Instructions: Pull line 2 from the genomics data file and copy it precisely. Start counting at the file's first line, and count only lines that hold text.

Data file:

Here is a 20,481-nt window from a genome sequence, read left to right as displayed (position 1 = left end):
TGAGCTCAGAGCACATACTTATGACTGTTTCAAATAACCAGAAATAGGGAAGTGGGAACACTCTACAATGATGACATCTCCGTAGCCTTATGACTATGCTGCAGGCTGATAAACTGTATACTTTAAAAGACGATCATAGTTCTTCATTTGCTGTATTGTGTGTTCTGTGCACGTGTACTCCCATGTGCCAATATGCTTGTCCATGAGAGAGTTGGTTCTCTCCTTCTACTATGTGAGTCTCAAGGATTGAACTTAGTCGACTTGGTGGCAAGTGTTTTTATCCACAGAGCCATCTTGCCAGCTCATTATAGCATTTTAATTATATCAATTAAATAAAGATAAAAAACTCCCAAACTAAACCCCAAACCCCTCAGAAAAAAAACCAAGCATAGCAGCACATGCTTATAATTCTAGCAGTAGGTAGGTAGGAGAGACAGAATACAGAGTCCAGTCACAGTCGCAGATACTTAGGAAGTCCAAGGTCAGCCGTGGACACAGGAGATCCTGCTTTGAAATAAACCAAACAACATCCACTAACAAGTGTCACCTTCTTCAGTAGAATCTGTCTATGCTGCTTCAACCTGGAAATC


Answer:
TGAGCTCAGAGCACATACTTATGACTGTTTCAAATAACCAGAAATAGGGAAGTGGGAACACTCTACAATGATGACATCTCCGTAGCCTTATGACTATGCTGCAGGCTGATAAACTGTATACTTTAAAAGACGATCATAGTTCTTCATTTGCTGTATTGTGTGTTCTGTGCACGTGTACTCCCATGTGCCAATATGCTTGTCCATGAGAGAGTTGGTTCTCTCCTTCTACTATGTGAGTCTCAAGGATTGAACTTAGTCGACTTGGTGGCAAGTGTTTTTATCCACAGAGCCATCTTGCCAGCTCATTATAGCATTTTAATTATATCAATTAAATAAAGATAAAAAACTCCCAAACTAAACCCCAAACCCCTCAGAAAAAAAACCAAGCATAGCAGCACATGCTTATAATTCTAGCAGTAGGTAGGTAGGAGAGACAGAATACAGAGTCCAGTCACAGTCGCAGATACTTAGGAAGTCCAAGGTCAGCCGTGGACACAGGAGATCCTGCTTTGAAATAAACCAAACAACATCCACTAACAAGTGTCACCTTCTTCAGTAGAATCTGTCTATGCTGCTTCAACCTGGAAATC